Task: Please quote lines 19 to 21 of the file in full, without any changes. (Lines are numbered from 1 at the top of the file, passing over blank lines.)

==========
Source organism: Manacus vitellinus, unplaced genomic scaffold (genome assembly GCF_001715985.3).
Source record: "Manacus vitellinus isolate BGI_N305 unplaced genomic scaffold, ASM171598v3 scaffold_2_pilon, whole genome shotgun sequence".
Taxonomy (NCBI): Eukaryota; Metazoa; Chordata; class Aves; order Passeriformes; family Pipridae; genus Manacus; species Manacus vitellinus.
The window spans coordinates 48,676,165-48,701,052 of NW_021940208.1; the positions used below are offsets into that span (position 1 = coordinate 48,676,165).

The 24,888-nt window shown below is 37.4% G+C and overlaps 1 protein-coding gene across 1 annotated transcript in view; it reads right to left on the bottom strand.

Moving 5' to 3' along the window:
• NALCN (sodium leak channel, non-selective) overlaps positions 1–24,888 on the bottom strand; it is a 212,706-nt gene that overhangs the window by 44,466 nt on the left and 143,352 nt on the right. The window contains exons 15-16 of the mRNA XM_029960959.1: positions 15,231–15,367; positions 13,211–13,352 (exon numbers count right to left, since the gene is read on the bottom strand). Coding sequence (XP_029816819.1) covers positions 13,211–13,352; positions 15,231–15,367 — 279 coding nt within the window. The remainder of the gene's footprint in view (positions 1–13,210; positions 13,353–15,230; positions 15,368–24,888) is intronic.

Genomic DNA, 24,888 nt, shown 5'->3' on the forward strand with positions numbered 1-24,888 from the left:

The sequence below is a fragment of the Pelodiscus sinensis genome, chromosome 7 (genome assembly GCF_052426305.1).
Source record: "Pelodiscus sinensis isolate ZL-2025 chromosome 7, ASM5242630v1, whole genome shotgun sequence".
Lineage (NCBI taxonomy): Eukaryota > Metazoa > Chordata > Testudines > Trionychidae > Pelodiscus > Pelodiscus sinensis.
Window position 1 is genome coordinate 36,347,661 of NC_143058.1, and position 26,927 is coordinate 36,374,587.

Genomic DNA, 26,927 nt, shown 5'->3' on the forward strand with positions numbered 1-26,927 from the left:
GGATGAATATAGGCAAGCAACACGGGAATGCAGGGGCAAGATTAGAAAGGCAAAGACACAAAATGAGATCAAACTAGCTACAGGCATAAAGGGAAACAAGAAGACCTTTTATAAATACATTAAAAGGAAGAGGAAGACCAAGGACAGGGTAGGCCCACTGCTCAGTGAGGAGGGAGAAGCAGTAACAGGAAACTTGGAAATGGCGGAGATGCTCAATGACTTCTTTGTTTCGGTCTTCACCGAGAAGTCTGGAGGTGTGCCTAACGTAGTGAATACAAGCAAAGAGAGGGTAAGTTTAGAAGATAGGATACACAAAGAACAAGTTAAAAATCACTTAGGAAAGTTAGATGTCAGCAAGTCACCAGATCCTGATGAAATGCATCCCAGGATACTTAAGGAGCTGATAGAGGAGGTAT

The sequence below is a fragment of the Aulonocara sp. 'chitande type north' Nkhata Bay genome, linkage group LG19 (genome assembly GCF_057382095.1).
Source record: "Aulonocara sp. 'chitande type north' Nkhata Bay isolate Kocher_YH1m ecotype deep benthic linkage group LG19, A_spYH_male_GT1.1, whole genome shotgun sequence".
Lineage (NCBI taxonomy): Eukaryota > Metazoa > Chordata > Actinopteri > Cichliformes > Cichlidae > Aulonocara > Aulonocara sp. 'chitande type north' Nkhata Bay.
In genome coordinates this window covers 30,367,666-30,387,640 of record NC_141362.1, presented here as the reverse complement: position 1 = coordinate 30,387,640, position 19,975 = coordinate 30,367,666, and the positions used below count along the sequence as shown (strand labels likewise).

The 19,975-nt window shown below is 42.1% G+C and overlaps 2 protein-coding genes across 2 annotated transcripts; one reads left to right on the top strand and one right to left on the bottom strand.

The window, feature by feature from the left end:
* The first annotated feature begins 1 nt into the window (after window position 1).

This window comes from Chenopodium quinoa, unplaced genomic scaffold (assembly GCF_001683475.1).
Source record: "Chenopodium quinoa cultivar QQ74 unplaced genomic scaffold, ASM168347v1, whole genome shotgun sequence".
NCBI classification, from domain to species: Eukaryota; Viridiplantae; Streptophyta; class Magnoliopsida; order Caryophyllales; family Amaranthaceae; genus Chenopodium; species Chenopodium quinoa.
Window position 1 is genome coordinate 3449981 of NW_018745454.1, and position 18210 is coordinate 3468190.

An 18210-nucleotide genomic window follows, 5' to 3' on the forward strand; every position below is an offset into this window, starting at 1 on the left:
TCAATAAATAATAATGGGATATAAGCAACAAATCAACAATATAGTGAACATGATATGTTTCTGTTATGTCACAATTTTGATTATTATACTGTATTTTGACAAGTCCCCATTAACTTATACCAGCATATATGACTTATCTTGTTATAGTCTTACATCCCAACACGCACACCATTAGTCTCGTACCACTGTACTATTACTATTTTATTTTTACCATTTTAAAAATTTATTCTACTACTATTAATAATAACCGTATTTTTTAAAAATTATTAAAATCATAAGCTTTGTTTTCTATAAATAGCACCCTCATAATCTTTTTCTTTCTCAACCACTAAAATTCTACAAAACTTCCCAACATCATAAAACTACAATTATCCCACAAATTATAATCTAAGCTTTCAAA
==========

The 19,975-nt window shown below is 42.1% G+C and overlaps 2 protein-coding genes across 2 annotated transcripts; one reads left to right on the top strand and one right to left on the bottom strand.

The window, feature by feature from the left end:
* The first annotated feature begins 1 nt into the window (after window position 1).